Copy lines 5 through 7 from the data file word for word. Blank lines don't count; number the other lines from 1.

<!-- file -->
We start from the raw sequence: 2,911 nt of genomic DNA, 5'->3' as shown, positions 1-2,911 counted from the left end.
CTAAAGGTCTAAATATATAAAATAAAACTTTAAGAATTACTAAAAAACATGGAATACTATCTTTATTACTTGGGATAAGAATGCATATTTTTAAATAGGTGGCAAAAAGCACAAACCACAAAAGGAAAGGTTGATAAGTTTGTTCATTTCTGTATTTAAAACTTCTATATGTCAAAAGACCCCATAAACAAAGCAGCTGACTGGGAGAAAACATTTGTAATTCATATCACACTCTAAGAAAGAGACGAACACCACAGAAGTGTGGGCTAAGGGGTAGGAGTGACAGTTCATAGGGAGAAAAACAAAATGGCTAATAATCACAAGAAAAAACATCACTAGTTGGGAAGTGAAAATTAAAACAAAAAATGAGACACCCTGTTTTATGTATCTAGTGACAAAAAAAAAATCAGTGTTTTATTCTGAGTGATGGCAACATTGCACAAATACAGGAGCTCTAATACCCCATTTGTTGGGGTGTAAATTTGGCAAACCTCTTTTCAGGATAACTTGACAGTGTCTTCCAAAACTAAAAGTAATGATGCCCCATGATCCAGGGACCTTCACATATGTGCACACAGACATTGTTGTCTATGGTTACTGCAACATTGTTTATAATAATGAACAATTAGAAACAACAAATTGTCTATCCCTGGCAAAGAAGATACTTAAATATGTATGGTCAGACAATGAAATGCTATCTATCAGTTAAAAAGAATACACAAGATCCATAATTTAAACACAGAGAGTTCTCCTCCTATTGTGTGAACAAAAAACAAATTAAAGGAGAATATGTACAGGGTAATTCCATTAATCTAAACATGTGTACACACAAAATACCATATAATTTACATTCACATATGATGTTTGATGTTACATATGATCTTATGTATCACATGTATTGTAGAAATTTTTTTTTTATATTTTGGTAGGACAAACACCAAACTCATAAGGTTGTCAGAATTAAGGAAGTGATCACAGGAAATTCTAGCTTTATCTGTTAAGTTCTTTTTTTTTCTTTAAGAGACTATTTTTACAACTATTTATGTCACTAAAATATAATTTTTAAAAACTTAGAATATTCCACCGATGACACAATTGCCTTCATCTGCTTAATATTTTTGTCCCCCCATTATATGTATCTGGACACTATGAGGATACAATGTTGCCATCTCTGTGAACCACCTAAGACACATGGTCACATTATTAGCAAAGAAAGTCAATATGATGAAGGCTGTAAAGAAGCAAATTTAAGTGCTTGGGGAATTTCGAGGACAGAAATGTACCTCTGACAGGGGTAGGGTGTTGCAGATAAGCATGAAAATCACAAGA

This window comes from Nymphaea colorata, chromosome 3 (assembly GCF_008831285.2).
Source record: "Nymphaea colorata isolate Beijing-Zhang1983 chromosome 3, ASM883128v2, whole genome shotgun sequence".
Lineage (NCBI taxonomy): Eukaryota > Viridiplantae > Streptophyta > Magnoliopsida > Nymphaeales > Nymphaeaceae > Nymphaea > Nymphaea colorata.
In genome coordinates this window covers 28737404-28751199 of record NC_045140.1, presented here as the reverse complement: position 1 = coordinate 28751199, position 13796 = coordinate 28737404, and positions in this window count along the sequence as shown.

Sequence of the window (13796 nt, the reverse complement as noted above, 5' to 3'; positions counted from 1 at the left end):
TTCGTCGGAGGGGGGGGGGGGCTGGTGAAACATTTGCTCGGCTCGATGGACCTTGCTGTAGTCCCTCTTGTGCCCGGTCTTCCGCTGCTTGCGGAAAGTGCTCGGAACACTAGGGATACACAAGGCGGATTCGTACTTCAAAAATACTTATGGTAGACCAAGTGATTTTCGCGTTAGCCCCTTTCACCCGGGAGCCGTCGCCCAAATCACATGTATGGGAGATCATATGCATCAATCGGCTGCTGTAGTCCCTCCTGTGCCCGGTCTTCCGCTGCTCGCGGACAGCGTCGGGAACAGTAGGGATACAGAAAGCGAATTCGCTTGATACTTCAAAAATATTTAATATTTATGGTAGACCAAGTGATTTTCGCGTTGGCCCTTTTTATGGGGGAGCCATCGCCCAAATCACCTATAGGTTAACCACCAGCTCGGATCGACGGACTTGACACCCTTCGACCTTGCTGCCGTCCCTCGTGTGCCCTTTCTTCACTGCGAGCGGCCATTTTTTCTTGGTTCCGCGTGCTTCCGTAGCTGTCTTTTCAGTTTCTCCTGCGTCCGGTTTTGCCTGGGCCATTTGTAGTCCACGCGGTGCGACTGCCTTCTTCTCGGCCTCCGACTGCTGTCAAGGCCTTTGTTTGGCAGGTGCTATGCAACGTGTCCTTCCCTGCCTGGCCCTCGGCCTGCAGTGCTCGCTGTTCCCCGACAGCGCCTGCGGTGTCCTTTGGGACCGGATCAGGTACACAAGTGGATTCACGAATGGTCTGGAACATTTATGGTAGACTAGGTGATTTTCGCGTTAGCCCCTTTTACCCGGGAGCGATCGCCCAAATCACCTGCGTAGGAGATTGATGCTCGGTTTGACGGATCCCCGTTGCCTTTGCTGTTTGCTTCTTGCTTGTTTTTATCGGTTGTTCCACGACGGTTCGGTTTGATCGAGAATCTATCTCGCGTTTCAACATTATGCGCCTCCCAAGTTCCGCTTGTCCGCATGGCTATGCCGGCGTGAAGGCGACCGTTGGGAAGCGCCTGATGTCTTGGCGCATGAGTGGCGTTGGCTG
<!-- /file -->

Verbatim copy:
Lineage (NCBI taxonomy): Eukaryota > Viridiplantae > Streptophyta > Magnoliopsida > Nymphaeales > Nymphaeaceae > Nymphaea > Nymphaea colorata.
In genome coordinates this window covers 28737404-28751199 of record NC_045140.1, presented here as the reverse complement: position 1 = coordinate 28751199, position 13796 = coordinate 28737404, and positions in this window count along the sequence as shown.

Sequence of the window (13796 nt, the reverse complement as noted above, 5' to 3'; positions counted from 1 at the left end):